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Archive for the ‘Humor’ Category

Is this too personal an operation to speak to those who know me? Tom Green featured himself getting a testicle removed on national TV. That included the severed organ and vomiting. I don’t know if he has gone in for reconstructive surgery, preferring to remain one of the elite sporting only one ball. There are cases, one is mentioned in the movie, In and Out, and one that entails the main character of J.P. Donleavy’s, The Onion Eaters involving a group of men with three. So perhaps a donor could be found for Tom if he desired.

But getting back to my predicament, I’ve been working too hard with my body for over 30 years—carrying and working with heavy ladders, climbing the same. And then restoring them to the roof of my vehicle, not to mention all the scrubbing, equipment, and  furniture moving and other miscellaneous activities I’ve engaged in. In the past I also had a carpet cleaning business, using a truck mount, an even more strenuous undertaking.

I knew I had one hernia and suspected the second, but the doctor found a third. The doctor, by the way, is known as the Hernia King of Connecticut, because he performs more of these operations than anyone else. And since he has done more than anyone else, this self appellation as King has credence. After all, wouldn’t you want a delicate operation done by the most experienced guy?

To make a long story longer, the appointed day came, and because of  issues with Patrick, my son, I ended up being dropped off at Bridgeport Hospital at the last minute. This made me quite tense and short tempered. I was not too worried about the surgery, having been assured I would not awake from the anesthesia in excruciating pain. I was upset, however, by the prospect of being late.

Fortunately I was dropped off on time. The third floor holding room had a sign telling us, the surgery attendees, to sit tight and they’d come and get us—no check-in; so I was never completely sure I was in the right place. Finally after 45 minutes of waiting, someone came out and informed us they’d be taking us soon, and my doctor’s name, Kenler, was mentioned. I took this as a good sign that I was in the right place.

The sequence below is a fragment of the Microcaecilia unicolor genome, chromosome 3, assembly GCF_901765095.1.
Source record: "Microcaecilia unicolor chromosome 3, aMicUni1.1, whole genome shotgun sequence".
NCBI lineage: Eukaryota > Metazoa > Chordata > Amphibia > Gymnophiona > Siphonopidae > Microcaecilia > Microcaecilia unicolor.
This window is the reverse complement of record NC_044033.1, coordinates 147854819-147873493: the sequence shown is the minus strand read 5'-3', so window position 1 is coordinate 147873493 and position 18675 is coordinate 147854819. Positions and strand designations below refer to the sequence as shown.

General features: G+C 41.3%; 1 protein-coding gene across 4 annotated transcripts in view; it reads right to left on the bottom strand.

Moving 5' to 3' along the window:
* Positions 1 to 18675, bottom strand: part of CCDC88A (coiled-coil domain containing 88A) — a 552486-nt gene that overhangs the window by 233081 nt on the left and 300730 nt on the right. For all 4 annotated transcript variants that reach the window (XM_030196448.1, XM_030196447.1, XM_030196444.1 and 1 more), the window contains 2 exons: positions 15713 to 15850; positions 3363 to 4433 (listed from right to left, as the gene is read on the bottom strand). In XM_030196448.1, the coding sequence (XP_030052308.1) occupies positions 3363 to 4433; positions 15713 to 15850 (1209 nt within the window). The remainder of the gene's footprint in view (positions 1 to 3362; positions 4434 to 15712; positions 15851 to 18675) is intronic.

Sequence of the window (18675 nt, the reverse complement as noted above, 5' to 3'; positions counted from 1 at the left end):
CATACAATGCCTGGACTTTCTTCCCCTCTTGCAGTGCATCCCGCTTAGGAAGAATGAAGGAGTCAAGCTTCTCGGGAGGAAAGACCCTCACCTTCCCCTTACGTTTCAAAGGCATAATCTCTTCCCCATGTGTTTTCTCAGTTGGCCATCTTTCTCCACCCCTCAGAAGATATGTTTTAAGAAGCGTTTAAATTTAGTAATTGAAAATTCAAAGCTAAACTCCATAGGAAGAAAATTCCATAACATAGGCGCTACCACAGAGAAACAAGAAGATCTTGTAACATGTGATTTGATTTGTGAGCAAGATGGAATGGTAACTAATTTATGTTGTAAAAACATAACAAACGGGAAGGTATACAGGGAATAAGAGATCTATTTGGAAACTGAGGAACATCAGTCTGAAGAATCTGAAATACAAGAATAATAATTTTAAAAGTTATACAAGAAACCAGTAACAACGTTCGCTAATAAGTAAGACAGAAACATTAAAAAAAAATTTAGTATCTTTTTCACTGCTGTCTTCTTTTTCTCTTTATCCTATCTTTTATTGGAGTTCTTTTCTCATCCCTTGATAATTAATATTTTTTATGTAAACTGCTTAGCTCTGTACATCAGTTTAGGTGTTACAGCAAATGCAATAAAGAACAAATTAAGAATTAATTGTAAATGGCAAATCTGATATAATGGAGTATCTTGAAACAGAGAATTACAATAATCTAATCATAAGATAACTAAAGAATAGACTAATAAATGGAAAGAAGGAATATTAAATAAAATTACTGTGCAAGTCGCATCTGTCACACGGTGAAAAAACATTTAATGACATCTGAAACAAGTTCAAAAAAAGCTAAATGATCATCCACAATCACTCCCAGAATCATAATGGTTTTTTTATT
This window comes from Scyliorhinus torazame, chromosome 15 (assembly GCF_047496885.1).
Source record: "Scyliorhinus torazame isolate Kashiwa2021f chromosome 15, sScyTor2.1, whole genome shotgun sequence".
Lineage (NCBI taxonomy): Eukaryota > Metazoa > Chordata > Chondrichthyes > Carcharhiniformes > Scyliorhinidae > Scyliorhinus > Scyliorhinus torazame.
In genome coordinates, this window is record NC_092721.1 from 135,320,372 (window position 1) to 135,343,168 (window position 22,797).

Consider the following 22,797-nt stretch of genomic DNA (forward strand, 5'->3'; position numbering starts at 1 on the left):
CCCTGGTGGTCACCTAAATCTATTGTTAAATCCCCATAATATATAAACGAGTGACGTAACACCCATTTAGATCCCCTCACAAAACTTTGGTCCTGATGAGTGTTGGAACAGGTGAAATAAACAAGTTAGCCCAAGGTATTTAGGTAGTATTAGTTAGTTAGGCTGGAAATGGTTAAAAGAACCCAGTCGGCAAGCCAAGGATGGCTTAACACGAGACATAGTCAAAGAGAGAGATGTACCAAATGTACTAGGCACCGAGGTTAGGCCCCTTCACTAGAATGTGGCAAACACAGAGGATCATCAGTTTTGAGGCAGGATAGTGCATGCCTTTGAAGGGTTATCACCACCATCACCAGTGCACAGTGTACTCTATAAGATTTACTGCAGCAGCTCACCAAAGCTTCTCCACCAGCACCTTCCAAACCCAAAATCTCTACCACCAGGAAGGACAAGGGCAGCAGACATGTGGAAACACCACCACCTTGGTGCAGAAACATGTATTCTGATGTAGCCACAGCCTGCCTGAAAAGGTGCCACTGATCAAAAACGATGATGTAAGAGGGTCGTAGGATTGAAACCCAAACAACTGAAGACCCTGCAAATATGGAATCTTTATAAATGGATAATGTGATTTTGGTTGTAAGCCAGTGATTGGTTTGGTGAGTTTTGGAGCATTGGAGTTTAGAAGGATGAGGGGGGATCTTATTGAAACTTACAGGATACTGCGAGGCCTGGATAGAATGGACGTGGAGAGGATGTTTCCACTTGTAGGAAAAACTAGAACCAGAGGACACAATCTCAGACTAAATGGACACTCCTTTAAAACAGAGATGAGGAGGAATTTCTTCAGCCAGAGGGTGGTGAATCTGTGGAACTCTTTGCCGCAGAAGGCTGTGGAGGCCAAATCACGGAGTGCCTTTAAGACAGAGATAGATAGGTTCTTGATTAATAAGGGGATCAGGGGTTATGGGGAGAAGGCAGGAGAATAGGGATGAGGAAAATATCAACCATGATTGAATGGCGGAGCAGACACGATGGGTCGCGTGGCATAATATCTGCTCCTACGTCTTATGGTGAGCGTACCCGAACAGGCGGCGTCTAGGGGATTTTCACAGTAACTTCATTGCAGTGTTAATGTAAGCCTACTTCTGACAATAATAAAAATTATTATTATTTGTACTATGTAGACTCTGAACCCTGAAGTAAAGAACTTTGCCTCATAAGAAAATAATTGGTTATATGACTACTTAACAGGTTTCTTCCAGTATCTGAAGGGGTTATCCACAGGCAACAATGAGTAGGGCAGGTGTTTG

At long last a couple of us were guided into a room to disrobe and put on “the gown with the open air solution for one’s ass”. My clothes went into a bag with my wedding ring. The nurse assured me that now, I was a free man. So I asked her if she had a wedding ring on—she did and added that as soon as my wife returned I would be asked to don said ring again, since I belonged to her—my window of opportunity closed as rapidly as it opened. I must say, in an aside, that this ring represents one of the most important things in my life beyond my integral involvement with life itself.

Then commenced a wonderful parade of intake personnel: data compiler, robe adjudicator, Indian anesthesiologist, Filipino scrub nurse, shaving specialist who informed me she had to “remove this sweater, but don’t worry it will grow back,” the PA who would assist the doctor, and of course, his lordship himself, the Hernia King, who drew on my abdomen a game plan, discussed risk analysis, and engaged in a brief but harmless badinage about his well-deserved appellation that should be just shortened to King.

One disconcerting aspect of this whole introduction was the PA telling me I’d be out of commission for not just two weeks, as I’d been told might be the case due to the healthy, virile specimen that I am, but six weeks of no lifting more than 10 pounds (then again, one report said 16 and another 20).

That is why I’m writing this disclosure of my medical affair. What else am I going to do? I can’t even vacuum the rug. The upside is the Valium—I am not afraid and in good spirits, just sore. I didn’t really want to go to work today anyway, and the drugs and dictum of having to rest on doctor’s orders, removes the guilt, shame, and fear that are sometimes my constant companions.

If this missive sparks in you, a desire to communicate with me, please write, either as a comment to this post or at larry@optonline.net.

This is my first real surgery. Just as becoming a father had done for me 30 years ago, this is another initiation for me into the human race of which I often observe but sometimes avoid engaging. More than ever, I feel we are all in this together, that I’m a part of you and you, a part of me.

I suspect grandchildren will be the next big thing for me. And finally, my dying will bring it all full circle.

A way a lone a last a loved along the riverrun, past Eve and Adam’s, from swerve of shore to bend of bay, brings us by commodious vicus of recirculation back to Howth Castle and Environs.     Finnegans Wake

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[This is the last  installment of a hitchhiking trip I took in my twenties; see the first  post to read from the beginning]

Tail Ends

I was finally in Minneapolis. I put my pack back together.  The bright sunlight, the proximity of houses and trees whose shadows they cast, cheered me up. It seemed like home—like Michigan where I grew up—after living in California and this ride through the desert, over the mountains, and across the Great Plains.